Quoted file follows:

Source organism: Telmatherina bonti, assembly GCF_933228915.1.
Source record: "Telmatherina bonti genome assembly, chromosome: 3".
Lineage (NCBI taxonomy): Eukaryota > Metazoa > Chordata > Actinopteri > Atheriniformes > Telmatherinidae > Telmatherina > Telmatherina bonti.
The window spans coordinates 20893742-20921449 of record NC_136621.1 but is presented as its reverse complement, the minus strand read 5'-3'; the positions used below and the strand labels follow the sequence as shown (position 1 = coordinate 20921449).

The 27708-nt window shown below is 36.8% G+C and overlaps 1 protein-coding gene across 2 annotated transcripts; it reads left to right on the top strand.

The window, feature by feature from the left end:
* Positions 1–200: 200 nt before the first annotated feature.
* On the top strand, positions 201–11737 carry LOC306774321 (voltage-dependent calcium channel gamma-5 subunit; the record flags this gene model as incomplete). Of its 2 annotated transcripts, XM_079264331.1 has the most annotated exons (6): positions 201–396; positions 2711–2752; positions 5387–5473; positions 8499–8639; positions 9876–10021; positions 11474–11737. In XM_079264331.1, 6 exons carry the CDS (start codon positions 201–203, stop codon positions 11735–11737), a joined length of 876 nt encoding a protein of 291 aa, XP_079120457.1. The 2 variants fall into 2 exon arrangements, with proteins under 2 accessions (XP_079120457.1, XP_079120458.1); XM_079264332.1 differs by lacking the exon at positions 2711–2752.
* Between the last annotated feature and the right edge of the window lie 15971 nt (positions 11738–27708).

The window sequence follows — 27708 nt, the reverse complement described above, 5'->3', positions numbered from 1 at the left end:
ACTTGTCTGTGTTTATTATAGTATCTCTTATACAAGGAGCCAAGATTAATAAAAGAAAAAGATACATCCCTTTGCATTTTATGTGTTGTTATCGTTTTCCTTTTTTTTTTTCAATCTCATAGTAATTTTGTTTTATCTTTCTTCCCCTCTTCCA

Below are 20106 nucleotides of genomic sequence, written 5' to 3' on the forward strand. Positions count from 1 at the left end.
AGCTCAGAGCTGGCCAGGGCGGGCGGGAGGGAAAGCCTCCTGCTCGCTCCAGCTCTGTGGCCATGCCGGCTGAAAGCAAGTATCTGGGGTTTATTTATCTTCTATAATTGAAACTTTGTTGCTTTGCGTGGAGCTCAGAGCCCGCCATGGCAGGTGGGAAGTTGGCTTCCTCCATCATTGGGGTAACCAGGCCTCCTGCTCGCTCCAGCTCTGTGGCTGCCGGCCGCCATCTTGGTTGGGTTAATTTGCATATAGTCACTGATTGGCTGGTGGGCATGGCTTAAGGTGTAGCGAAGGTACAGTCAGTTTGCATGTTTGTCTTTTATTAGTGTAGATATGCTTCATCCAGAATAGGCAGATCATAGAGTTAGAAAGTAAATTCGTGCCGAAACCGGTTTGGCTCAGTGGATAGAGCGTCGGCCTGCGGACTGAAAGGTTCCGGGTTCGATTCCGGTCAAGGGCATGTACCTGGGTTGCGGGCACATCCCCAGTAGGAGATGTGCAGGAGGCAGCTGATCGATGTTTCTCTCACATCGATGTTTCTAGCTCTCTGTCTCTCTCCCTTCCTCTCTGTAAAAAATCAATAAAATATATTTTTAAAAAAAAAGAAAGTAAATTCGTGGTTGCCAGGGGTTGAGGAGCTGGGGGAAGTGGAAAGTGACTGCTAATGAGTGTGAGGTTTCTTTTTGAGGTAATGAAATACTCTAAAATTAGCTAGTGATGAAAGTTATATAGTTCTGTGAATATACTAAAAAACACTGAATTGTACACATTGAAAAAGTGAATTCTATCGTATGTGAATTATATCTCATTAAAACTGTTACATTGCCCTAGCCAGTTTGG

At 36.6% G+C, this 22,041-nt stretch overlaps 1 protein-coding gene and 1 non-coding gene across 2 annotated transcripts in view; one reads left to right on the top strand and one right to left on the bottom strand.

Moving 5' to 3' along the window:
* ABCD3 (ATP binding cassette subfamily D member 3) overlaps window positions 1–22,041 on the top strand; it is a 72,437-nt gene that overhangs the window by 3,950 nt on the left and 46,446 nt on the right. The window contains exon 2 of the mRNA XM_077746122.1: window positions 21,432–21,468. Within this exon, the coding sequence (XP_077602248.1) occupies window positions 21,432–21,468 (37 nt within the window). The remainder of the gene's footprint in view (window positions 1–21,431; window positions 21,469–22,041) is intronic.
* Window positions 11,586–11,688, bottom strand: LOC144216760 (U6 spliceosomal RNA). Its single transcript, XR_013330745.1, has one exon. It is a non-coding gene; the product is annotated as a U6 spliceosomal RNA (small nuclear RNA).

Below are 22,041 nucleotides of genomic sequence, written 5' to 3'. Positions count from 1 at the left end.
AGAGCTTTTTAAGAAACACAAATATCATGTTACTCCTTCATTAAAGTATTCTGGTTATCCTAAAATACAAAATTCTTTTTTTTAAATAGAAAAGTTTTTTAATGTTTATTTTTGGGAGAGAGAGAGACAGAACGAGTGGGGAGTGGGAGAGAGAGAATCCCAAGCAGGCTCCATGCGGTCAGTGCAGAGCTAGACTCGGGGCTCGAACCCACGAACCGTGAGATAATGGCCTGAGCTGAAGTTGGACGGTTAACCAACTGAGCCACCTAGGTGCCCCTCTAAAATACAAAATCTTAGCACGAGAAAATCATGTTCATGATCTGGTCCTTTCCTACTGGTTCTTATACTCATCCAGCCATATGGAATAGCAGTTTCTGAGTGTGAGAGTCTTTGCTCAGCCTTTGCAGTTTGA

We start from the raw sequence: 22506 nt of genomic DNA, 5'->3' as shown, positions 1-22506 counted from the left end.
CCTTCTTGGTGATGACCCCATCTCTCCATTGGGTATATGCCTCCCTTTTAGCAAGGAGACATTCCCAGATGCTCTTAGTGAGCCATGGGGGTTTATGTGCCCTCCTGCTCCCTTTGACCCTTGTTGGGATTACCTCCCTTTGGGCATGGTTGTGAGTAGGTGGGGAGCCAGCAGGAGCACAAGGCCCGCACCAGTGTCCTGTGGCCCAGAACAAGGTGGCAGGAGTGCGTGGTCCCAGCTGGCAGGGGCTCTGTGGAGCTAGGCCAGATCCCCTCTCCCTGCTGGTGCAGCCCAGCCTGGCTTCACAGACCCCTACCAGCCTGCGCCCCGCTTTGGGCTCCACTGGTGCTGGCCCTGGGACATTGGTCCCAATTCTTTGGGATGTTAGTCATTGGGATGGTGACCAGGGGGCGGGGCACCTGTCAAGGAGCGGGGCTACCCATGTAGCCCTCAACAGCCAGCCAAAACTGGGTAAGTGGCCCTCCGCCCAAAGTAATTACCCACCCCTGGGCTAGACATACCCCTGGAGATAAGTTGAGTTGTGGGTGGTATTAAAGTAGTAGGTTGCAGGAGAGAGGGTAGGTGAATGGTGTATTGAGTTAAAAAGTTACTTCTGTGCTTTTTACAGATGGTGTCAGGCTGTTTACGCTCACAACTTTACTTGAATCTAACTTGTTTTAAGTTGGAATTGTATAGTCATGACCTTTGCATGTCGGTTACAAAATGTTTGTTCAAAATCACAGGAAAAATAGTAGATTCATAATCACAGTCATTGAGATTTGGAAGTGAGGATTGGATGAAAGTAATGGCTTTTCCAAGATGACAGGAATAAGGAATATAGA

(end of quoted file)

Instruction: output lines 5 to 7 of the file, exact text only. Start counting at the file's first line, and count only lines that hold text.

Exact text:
The 27708-nt window shown below is 36.8% G+C and overlaps 1 protein-coding gene across 2 annotated transcripts; it reads left to right on the top strand.

The window, feature by feature from the left end:
* Positions 1–200: 200 nt before the first annotated feature.